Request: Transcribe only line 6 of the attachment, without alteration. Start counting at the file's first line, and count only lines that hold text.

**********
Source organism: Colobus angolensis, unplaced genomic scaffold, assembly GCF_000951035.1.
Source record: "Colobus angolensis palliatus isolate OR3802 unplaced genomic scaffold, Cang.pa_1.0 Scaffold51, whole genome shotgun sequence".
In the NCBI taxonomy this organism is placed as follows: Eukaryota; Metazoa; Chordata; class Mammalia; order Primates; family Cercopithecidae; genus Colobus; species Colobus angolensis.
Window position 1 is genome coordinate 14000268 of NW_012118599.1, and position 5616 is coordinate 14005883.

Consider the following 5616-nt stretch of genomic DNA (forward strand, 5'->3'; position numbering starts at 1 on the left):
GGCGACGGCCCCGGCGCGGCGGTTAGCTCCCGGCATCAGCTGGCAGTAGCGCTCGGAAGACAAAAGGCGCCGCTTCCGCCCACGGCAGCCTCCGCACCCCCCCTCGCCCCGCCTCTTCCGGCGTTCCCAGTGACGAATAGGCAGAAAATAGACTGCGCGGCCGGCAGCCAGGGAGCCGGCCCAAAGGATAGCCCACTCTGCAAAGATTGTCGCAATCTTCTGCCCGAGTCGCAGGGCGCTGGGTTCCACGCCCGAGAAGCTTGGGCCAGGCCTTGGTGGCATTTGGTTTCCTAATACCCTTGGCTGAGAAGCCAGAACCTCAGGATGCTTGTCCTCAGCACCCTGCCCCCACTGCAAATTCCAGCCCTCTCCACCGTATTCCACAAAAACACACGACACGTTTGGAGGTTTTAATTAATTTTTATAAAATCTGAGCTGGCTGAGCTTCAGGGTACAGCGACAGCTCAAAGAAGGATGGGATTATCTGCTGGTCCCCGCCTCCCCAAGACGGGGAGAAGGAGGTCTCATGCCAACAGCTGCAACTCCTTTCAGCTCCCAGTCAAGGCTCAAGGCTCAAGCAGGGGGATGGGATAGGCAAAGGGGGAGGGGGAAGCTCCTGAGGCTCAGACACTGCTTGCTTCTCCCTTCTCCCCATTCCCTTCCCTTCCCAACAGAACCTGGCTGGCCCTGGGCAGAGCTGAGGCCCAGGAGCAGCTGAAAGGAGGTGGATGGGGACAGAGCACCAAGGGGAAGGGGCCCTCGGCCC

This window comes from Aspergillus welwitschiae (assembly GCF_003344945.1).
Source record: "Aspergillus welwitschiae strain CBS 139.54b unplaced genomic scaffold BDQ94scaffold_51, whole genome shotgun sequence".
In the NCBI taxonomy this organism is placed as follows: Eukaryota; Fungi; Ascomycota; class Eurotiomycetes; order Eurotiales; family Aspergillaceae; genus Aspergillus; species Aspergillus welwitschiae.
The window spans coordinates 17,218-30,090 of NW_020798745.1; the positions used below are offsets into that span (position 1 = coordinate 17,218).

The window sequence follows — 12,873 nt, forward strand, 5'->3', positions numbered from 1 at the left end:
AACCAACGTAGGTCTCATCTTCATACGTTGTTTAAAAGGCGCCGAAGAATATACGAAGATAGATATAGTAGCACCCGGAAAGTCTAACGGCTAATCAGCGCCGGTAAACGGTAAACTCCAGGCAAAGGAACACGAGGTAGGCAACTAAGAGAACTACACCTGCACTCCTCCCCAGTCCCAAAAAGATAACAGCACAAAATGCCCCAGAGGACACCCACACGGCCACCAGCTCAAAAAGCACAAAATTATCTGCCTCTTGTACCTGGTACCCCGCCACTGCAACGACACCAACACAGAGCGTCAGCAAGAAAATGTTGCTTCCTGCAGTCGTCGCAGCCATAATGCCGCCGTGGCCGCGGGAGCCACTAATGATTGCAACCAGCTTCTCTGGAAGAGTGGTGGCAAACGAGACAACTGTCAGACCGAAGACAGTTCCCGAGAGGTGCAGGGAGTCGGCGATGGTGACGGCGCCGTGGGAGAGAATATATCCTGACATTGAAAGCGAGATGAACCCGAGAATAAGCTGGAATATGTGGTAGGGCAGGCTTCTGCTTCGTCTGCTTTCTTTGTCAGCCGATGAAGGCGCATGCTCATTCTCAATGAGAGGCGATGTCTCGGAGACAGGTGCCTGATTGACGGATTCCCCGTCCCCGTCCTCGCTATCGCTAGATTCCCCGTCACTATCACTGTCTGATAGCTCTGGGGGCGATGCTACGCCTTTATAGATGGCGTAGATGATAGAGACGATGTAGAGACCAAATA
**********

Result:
GGCGACGGCCCCGGCGCGGCGGTTAGCTCCCGGCATCAGCTGGCAGTAGCGCTCGGAAGACAAAAGGCGCCGCTTCCGCCCACGGCAGCCTCCGCACCCCCCCTCGCCCCGCCTCTTCCGGCGTTCCCAGTGACGAATAGGCAGAAAATAGACTGCGCGGCCGGCAGCCAGGGAGCCGGCCCAAAGGATAGCCCACTCTGCAAAGATTGTCGCAATCTTCTGCCCGAGTCGCAGGGCGCTGGGTTCCACGCCCGAGAAGCTTGGGCCAGGCCTTGGTGGCATTTGGTTTCCTAATACCCTTGGCTGAGAAGCCAGAACCTCAGGATGCTTGTCCTCAGCACCCTGCCCCCACTGCAAATTCCAGCCCTCTCCACCGTATTCCACAAAAACACACGACACGTTTGGAGGTTTTAATTAATTTTTATAAAATCTGAGCTGGCTGAGCTTCAGGGTACAGCGACAGCTCAAAGAAGGATGGGATTATCTGCTGGTCCCCGCCTCCCCAAGACGGGGAGAAGGAGGTCTCATGCCAACAGCTGCAACTCCTTTCAGCTCCCAGTCAAGGCTCAAGGCTCAAGCAGGGGGATGGGATAGGCAAAGGGGGAGGGGGAAGCTCCTGAGGCTCAGACACTGCTTGCTTCTCCCTTCTCCCCATTCCCTTCCCTTCCCAACAGAACCTGGCTGGCCCTGGGCAGAGCTGAGGCCCAGGAGCAGCTGAAAGGAGGTGGATGGGGACAGAGCACCAAGGGGAAGGGGCCCTCGGCCC